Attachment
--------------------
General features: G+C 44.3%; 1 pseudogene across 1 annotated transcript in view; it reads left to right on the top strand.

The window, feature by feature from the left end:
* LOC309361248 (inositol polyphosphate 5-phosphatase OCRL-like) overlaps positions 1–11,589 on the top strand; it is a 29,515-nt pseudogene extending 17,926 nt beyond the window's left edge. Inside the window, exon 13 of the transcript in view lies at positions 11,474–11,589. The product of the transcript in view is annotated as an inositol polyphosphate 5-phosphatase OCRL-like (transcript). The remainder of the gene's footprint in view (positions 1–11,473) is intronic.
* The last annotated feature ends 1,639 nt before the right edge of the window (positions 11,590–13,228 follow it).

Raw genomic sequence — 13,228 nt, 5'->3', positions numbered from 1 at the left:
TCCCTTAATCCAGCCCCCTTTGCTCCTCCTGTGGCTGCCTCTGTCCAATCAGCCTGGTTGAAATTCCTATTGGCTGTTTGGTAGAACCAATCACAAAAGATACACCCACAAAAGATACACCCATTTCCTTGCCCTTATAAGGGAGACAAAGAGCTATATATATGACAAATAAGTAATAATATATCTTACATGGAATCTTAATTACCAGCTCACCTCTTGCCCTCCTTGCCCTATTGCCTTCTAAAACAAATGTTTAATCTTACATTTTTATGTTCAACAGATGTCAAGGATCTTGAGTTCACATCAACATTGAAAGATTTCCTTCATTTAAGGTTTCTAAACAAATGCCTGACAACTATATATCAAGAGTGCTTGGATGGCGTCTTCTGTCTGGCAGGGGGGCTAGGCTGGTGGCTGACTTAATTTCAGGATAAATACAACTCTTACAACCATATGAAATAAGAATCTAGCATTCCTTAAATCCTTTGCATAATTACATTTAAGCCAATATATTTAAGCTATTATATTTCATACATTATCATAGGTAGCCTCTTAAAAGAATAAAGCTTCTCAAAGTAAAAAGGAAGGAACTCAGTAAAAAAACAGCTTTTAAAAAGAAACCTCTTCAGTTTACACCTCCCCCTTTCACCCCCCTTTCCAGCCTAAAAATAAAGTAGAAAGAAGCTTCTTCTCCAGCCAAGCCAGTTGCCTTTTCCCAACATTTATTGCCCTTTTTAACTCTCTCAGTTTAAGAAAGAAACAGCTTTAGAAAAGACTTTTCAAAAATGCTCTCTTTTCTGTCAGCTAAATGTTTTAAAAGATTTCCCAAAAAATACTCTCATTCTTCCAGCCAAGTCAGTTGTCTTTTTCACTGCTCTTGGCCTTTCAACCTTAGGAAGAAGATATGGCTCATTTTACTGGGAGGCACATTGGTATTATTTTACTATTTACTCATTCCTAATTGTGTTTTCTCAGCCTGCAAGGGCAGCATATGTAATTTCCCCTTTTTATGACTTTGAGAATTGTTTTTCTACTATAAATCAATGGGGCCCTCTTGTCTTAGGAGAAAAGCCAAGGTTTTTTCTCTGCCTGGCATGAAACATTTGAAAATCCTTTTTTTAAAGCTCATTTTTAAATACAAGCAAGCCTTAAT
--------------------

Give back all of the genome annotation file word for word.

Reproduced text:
General features: G+C 44.3%; 1 pseudogene across 1 annotated transcript in view; it reads left to right on the top strand.

The window, feature by feature from the left end:
* LOC309361248 (inositol polyphosphate 5-phosphatase OCRL-like) overlaps positions 1–11,589 on the top strand; it is a 29,515-nt pseudogene extending 17,926 nt beyond the window's left edge. Inside the window, exon 13 of the transcript in view lies at positions 11,474–11,589. The product of the transcript in view is annotated as an inositol polyphosphate 5-phosphatase OCRL-like (transcript). The remainder of the gene's footprint in view (positions 1–11,473) is intronic.
* The last annotated feature ends 1,639 nt before the right edge of the window (positions 11,590–13,228 follow it).

Raw genomic sequence — 13,228 nt, 5'->3', positions numbered from 1 at the left:
TCCCTTAATCCAGCCCCCTTTGCTCCTCCTGTGGCTGCCTCTGTCCAATCAGCCTGGTTGAAATTCCTATTGGCTGTTTGGTAGAACCAATCACAAAAGATACACCCACAAAAGATACACCCATTTCCTTGCCCTTATAAGGGAGACAAAGAGCTATATATATGACAAATAAGTAATAATATATCTTACATGGAATCTTAATTACCAGCTCACCTCTTGCCCTCCTTGCCCTATTGCCTTCTAAAACAAATGTTTAATCTTACATTTTTATGTTCAACAGATGTCAAGGATCTTGAGTTCACATCAACATTGAAAGATTTCCTTCATTTAAGGTTTCTAAACAAATGCCTGACAACTATATATCAAGAGTGCTTGGATGGCGTCTTCTGTCTGGCAGGGGGGCTAGGCTGGTGGCTGACTTAATTTCAGGATAAATACAACTCTTACAACCATATGAAATAAGAATCTAGCATTCCTTAAATCCTTTGCATAATTACATTTAAGCCAATATATTTAAGCTATTATATTTCATACATTATCATAGGTAGCCTCTTAAAAGAATAAAGCTTCTCAAAGTAAAAAGGAAGGAACTCAGTAAAAAAACAGCTTTTAAAAAGAAACCTCTTCAGTTTACACCTCCCCCTTTCACCCCCCTTTCCAGCCTAAAAATAAAGTAGAAAGAAGCTTCTTCTCCAGCCAAGCCAGTTGCCTTTTCCCAACATTTATTGCCCTTTTTAACTCTCTCAGTTTAAGAAAGAAACAGCTTTAGAAAAGACTTTTCAAAAATGCTCTCTTTTCTGTCAGCTAAATGTTTTAAAAGATTTCCCAAAAAATACTCTCATTCTTCCAGCCAAGTCAGTTGTCTTTTTCACTGCTCTTGGCCTTTCAACCTTAGGAAGAAGATATGGCTCATTTTACTGGGAGGCACATTGGTATTATTTTACTATTTACTCATTCCTAATTGTGTTTTCTCAGCCTGCAAGGGCAGCATATGTAATTTCCCCTTTTTATGACTTTGAGAATTGTTTTTCTACTATAAATCAATGGGGCCCTCTTGTCTTAGGAGAAAAGCCAAGGTTTTTTCTCTGCCTGGCATGAAACATTTGAAAATCCTTTTTTTAAAGCTCATTTTTAAATACAAGCAAGCCTTAAT